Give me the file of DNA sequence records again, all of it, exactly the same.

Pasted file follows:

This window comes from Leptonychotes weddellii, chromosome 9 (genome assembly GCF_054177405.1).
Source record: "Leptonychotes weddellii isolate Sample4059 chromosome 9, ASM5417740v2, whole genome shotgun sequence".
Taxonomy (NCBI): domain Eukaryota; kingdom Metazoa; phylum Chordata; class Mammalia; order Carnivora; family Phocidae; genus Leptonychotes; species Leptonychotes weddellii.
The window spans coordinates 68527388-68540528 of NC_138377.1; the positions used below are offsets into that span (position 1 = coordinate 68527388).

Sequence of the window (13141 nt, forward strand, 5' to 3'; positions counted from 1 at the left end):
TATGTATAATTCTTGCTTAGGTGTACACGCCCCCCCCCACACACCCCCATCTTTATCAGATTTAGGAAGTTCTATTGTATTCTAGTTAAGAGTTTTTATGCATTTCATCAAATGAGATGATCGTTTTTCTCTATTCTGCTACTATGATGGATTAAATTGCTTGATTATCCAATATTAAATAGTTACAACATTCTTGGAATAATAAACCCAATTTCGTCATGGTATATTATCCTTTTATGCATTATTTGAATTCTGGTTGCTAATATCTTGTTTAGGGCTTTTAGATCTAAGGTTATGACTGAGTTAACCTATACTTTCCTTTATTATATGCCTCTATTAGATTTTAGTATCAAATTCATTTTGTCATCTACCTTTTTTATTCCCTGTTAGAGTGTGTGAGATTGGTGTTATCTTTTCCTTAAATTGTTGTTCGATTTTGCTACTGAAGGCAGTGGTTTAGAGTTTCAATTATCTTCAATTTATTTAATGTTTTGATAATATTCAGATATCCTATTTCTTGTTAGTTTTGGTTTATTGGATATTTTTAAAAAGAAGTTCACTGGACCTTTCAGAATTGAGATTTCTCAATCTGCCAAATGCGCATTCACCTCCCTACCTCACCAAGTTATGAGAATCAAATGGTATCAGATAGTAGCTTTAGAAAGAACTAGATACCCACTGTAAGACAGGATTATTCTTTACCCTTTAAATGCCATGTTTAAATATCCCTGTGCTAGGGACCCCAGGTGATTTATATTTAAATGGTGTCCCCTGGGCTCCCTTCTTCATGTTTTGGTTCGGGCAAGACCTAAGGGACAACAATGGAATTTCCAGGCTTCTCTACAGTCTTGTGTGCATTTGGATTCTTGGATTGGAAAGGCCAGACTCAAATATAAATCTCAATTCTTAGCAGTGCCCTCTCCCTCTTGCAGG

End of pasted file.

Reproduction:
This window comes from Leptonychotes weddellii, chromosome 9 (genome assembly GCF_054177405.1).
Source record: "Leptonychotes weddellii isolate Sample4059 chromosome 9, ASM5417740v2, whole genome shotgun sequence".
Taxonomy (NCBI): domain Eukaryota; kingdom Metazoa; phylum Chordata; class Mammalia; order Carnivora; family Phocidae; genus Leptonychotes; species Leptonychotes weddellii.
The window spans coordinates 68527388-68540528 of NC_138377.1; the positions used below are offsets into that span (position 1 = coordinate 68527388).

Sequence of the window (13141 nt, forward strand, 5' to 3'; positions counted from 1 at the left end):
TATGTATAATTCTTGCTTAGGTGTACACGCCCCCCCCCACACACCCCCATCTTTATCAGATTTAGGAAGTTCTATTGTATTCTAGTTAAGAGTTTTTATGCATTTCATCAAATGAGATGATCGTTTTTCTCTATTCTGCTACTATGATGGATTAAATTGCTTGATTATCCAATATTAAATAGTTACAACATTCTTGGAATAATAAACCCAATTTCGTCATGGTATATTATCCTTTTATGCATTATTTGAATTCTGGTTGCTAATATCTTGTTTAGGGCTTTTAGATCTAAGGTTATGACTGAGTTAACCTATACTTTCCTTTATTATATGCCTCTATTAGATTTTAGTATCAAATTCATTTTGTCATCTACCTTTTTTATTCCCTGTTAGAGTGTGTGAGATTGGTGTTATCTTTTCCTTAAATTGTTGTTCGATTTTGCTACTGAAGGCAGTGGTTTAGAGTTTCAATTATCTTCAATTTATTTAATGTTTTGATAATATTCAGATATCCTATTTCTTGTTAGTTTTGGTTTATTGGATATTTTTAAAAAGAAGTTCACTGGACCTTTCAGAATTGAGATTTCTCAATCTGCCAAATGCGCATTCACCTCCCTACCTCACCAAGTTATGAGAATCAAATGGTATCAGATAGTAGCTTTAGAAAGAACTAGATACCCACTGTAAGACAGGATTATTCTTTACCCTTTAAATGCCATGTTTAAATATCCCTGTGCTAGGGACCCCAGGTGATTTATATTTAAATGGTGTCCCCTGGGCTCCCTTCTTCATGTTTTGGTTCGGGCAAGACCTAAGGGACAACAATGGAATTTCCAGGCTTCTCTACAGTCTTGTGTGCATTTGGATTCTTGGATTGGAAAGGCCAGACTCAAATATAAATCTCAATTCTTAGCAGTGCCCTCTCCCTCTTGCAGG